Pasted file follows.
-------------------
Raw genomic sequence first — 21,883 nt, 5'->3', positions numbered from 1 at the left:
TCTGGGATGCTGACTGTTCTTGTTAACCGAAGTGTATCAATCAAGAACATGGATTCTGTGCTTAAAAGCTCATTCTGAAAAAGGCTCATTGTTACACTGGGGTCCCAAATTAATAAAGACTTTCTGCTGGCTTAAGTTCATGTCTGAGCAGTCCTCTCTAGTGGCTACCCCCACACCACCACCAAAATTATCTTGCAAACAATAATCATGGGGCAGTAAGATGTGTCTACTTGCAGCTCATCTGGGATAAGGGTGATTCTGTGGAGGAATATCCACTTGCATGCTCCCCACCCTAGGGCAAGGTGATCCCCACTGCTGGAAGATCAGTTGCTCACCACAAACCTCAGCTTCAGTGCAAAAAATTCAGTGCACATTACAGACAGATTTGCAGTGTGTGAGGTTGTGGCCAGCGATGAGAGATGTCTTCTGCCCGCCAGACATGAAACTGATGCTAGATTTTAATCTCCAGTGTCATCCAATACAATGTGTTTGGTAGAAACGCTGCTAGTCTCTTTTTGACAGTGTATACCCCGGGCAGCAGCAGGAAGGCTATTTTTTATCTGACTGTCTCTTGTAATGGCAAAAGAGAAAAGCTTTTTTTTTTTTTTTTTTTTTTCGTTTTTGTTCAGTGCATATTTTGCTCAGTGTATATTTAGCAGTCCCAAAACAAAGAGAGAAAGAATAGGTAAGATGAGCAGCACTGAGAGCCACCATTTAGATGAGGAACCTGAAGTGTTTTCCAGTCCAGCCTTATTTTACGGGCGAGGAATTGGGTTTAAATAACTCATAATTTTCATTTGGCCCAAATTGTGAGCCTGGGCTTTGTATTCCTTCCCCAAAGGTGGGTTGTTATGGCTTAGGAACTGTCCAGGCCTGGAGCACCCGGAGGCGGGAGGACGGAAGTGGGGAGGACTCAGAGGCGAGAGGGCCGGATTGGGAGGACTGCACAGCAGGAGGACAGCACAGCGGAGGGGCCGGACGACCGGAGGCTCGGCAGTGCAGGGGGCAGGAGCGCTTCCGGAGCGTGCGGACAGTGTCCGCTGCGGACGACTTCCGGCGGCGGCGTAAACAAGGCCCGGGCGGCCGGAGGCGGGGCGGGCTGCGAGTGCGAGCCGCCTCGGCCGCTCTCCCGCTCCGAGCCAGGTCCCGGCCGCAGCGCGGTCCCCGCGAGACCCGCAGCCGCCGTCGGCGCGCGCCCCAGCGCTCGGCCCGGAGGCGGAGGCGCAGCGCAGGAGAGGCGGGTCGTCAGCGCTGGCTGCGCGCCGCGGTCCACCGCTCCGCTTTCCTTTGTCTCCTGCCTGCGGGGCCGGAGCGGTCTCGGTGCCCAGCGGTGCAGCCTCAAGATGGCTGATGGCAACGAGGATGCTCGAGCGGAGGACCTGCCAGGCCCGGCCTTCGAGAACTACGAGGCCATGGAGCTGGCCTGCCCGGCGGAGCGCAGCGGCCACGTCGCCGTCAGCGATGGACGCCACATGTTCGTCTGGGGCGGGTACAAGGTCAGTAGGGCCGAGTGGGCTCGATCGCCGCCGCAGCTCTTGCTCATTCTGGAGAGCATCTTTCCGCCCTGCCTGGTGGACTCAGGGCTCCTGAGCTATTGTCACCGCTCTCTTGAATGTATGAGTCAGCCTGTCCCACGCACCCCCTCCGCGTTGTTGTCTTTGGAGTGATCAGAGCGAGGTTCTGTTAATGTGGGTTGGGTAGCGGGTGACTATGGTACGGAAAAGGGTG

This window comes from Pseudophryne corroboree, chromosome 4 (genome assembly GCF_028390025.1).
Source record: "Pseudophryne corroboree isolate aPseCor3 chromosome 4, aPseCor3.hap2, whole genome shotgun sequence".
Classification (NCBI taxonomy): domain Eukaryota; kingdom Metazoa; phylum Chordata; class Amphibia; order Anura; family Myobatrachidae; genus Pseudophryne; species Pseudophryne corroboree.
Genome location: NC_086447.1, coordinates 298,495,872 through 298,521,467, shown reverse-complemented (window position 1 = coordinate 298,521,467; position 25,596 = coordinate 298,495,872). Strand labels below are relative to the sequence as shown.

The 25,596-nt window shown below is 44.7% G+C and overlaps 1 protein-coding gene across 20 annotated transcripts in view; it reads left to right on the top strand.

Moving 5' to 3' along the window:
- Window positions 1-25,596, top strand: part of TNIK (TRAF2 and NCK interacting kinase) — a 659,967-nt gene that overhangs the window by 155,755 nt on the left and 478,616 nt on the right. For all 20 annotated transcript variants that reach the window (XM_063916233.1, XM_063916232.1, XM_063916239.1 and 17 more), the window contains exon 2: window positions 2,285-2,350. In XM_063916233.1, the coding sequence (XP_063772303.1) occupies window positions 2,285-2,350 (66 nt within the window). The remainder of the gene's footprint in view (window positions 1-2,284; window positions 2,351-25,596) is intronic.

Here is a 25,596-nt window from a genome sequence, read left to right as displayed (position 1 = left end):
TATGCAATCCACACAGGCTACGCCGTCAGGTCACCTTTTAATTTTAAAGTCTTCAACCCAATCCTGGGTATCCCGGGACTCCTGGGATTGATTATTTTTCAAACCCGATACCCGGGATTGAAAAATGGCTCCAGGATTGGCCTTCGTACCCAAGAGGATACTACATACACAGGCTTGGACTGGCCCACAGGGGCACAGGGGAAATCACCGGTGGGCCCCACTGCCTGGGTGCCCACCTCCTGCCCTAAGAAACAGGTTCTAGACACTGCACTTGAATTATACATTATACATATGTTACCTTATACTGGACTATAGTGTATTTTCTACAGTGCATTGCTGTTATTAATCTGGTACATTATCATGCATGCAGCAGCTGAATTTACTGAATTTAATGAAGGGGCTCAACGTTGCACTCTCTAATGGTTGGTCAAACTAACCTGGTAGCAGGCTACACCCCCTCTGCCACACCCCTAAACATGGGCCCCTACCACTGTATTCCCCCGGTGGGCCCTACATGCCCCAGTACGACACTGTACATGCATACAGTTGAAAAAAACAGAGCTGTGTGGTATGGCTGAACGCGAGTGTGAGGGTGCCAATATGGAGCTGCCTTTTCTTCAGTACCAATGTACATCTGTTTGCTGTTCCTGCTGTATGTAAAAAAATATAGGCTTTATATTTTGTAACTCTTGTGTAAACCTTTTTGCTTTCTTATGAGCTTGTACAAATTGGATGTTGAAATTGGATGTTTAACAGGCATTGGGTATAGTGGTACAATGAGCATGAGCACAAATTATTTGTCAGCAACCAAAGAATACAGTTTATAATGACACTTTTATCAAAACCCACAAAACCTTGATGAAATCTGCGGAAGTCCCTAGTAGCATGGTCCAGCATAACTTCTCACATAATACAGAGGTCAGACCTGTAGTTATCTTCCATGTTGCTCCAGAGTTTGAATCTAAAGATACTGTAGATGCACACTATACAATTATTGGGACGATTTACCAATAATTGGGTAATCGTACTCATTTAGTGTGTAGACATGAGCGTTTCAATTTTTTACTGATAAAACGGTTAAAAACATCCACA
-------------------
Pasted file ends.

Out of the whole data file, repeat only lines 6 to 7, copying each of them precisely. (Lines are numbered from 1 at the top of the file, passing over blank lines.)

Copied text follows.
Genome location: NC_086447.1, coordinates 298,495,872 through 298,521,467, shown reverse-complemented (window position 1 = coordinate 298,521,467; position 25,596 = coordinate 298,495,872). Strand labels below are relative to the sequence as shown.

The 25,596-nt window shown below is 44.7% G+C and overlaps 1 protein-coding gene across 20 annotated transcripts in view; it reads left to right on the top strand.